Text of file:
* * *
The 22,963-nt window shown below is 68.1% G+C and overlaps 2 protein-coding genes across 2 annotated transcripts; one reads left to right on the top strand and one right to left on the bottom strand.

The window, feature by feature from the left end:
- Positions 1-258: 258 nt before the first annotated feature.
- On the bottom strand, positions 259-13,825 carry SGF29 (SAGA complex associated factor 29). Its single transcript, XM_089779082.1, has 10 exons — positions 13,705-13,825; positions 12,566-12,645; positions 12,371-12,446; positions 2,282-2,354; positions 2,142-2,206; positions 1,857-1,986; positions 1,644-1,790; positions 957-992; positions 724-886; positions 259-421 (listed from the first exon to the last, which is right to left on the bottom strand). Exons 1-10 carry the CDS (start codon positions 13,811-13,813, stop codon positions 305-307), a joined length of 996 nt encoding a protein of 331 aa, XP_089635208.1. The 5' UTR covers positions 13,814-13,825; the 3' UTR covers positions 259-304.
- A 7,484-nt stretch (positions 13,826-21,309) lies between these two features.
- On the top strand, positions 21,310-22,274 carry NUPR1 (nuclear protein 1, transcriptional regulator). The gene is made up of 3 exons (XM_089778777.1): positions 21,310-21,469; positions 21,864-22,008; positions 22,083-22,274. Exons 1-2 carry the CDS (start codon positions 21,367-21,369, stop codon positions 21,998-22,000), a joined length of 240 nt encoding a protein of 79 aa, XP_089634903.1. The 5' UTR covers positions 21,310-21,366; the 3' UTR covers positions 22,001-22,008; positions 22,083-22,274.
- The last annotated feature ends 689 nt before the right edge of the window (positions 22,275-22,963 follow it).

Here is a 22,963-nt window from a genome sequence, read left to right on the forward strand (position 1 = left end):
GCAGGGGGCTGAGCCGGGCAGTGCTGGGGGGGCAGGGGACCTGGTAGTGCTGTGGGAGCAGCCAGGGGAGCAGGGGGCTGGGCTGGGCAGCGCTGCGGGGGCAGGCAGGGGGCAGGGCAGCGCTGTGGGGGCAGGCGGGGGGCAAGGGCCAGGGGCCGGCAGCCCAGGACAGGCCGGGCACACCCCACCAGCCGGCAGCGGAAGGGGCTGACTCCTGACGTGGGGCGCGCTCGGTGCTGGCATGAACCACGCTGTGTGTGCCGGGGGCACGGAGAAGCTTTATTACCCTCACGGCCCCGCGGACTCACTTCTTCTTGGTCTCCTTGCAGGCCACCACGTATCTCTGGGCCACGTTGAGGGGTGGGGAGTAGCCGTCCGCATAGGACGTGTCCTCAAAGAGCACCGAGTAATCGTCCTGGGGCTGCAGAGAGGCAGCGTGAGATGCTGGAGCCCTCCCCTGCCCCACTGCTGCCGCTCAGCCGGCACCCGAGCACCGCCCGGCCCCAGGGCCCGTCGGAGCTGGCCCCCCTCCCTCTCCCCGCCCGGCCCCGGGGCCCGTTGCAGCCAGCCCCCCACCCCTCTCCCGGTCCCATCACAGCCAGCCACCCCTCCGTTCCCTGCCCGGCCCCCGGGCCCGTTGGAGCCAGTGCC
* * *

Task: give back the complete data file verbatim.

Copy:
The 22,963-nt window shown below is 68.1% G+C and overlaps 2 protein-coding genes across 2 annotated transcripts; one reads left to right on the top strand and one right to left on the bottom strand.

The window, feature by feature from the left end:
- Positions 1-258: 258 nt before the first annotated feature.
- On the bottom strand, positions 259-13,825 carry SGF29 (SAGA complex associated factor 29). Its single transcript, XM_089779082.1, has 10 exons — positions 13,705-13,825; positions 12,566-12,645; positions 12,371-12,446; positions 2,282-2,354; positions 2,142-2,206; positions 1,857-1,986; positions 1,644-1,790; positions 957-992; positions 724-886; positions 259-421 (listed from the first exon to the last, which is right to left on the bottom strand). Exons 1-10 carry the CDS (start codon positions 13,811-13,813, stop codon positions 305-307), a joined length of 996 nt encoding a protein of 331 aa, XP_089635208.1. The 5' UTR covers positions 13,814-13,825; the 3' UTR covers positions 259-304.
- A 7,484-nt stretch (positions 13,826-21,309) lies between these two features.
- On the top strand, positions 21,310-22,274 carry NUPR1 (nuclear protein 1, transcriptional regulator). The gene is made up of 3 exons (XM_089778777.1): positions 21,310-21,469; positions 21,864-22,008; positions 22,083-22,274. Exons 1-2 carry the CDS (start codon positions 21,367-21,369, stop codon positions 21,998-22,000), a joined length of 240 nt encoding a protein of 79 aa, XP_089634903.1. The 5' UTR covers positions 21,310-21,366; the 3' UTR covers positions 22,001-22,008; positions 22,083-22,274.
- The last annotated feature ends 689 nt before the right edge of the window (positions 22,275-22,963 follow it).

Here is a 22,963-nt window from a genome sequence, read left to right on the forward strand (position 1 = left end):
GCAGGGGGCTGAGCCGGGCAGTGCTGGGGGGGCAGGGGACCTGGTAGTGCTGTGGGAGCAGCCAGGGGAGCAGGGGGCTGGGCTGGGCAGCGCTGCGGGGGCAGGCAGGGGGCAGGGCAGCGCTGTGGGGGCAGGCGGGGGGCAAGGGCCAGGGGCCGGCAGCCCAGGACAGGCCGGGCACACCCCACCAGCCGGCAGCGGAAGGGGCTGACTCCTGACGTGGGGCGCGCTCGGTGCTGGCATGAACCACGCTGTGTGTGCCGGGGGCACGGAGAAGCTTTATTACCCTCACGGCCCCGCGGACTCACTTCTTCTTGGTCTCCTTGCAGGCCACCACGTATCTCTGGGCCACGTTGAGGGGTGGGGAGTAGCCGTCCGCATAGGACGTGTCCTCAAAGAGCACCGAGTAATCGTCCTGGGGCTGCAGAGAGGCAGCGTGAGATGCTGGAGCCCTCCCCTGCCCCACTGCTGCCGCTCAGCCGGCACCCGAGCACCGCCCGGCCCCAGGGCCCGTCGGAGCTGGCCCCCCTCCCTCTCCCCGCCCGGCCCCGGGGCCCGTTGCAGCCAGCCCCCCACCCCTCTCCCGGTCCCATCACAGCCAGCCACCCCTCCGTTCCCTGCCCGGCCCCCGGGCCCGTTGGAGCCAGTGCC